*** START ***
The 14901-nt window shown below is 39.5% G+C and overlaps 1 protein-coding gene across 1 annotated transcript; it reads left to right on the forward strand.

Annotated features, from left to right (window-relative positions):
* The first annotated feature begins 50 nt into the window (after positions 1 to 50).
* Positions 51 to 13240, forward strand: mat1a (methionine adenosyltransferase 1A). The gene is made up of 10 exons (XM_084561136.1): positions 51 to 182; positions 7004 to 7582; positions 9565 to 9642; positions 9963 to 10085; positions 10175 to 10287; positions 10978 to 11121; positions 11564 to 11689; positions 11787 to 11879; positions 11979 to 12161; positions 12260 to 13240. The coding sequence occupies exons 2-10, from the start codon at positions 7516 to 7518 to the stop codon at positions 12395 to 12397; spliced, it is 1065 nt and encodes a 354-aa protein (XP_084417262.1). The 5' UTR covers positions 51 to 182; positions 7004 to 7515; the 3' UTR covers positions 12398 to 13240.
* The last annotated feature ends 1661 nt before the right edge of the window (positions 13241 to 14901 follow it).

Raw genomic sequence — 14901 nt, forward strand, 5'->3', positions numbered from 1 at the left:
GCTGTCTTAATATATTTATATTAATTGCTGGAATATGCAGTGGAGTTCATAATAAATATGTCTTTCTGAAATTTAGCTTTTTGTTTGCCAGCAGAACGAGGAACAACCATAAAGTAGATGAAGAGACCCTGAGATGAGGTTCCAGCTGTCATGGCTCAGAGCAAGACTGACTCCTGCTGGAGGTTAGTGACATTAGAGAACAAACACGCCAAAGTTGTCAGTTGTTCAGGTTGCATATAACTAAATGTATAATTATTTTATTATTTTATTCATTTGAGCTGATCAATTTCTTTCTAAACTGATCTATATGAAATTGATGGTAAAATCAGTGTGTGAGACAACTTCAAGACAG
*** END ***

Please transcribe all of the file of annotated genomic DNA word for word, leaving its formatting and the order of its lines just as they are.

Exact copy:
The 14901-nt window shown below is 39.5% G+C and overlaps 1 protein-coding gene across 1 annotated transcript; it reads left to right on the forward strand.

Annotated features, from left to right (window-relative positions):
* The first annotated feature begins 50 nt into the window (after positions 1 to 50).
* Positions 51 to 13240, forward strand: mat1a (methionine adenosyltransferase 1A). The gene is made up of 10 exons (XM_084561136.1): positions 51 to 182; positions 7004 to 7582; positions 9565 to 9642; positions 9963 to 10085; positions 10175 to 10287; positions 10978 to 11121; positions 11564 to 11689; positions 11787 to 11879; positions 11979 to 12161; positions 12260 to 13240. The coding sequence occupies exons 2-10, from the start codon at positions 7516 to 7518 to the stop codon at positions 12395 to 12397; spliced, it is 1065 nt and encodes a 354-aa protein (XP_084417262.1). The 5' UTR covers positions 51 to 182; positions 7004 to 7515; the 3' UTR covers positions 12398 to 13240.
* The last annotated feature ends 1661 nt before the right edge of the window (positions 13241 to 14901 follow it).

Raw genomic sequence — 14901 nt, forward strand, 5'->3', positions numbered from 1 at the left:
GCTGTCTTAATATATTTATATTAATTGCTGGAATATGCAGTGGAGTTCATAATAAATATGTCTTTCTGAAATTTAGCTTTTTGTTTGCCAGCAGAACGAGGAACAACCATAAAGTAGATGAAGAGACCCTGAGATGAGGTTCCAGCTGTCATGGCTCAGAGCAAGACTGACTCCTGCTGGAGGTTAGTGACATTAGAGAACAAACACGCCAAAGTTGTCAGTTGTTCAGGTTGCATATAACTAAATGTATAATTATTTTATTATTTTATTCATTTGAGCTGATCAATTTCTTTCTAAACTGATCTATATGAAATTGATGGTAAAATCAGTGTGTGAGACAACTTCAAGACAG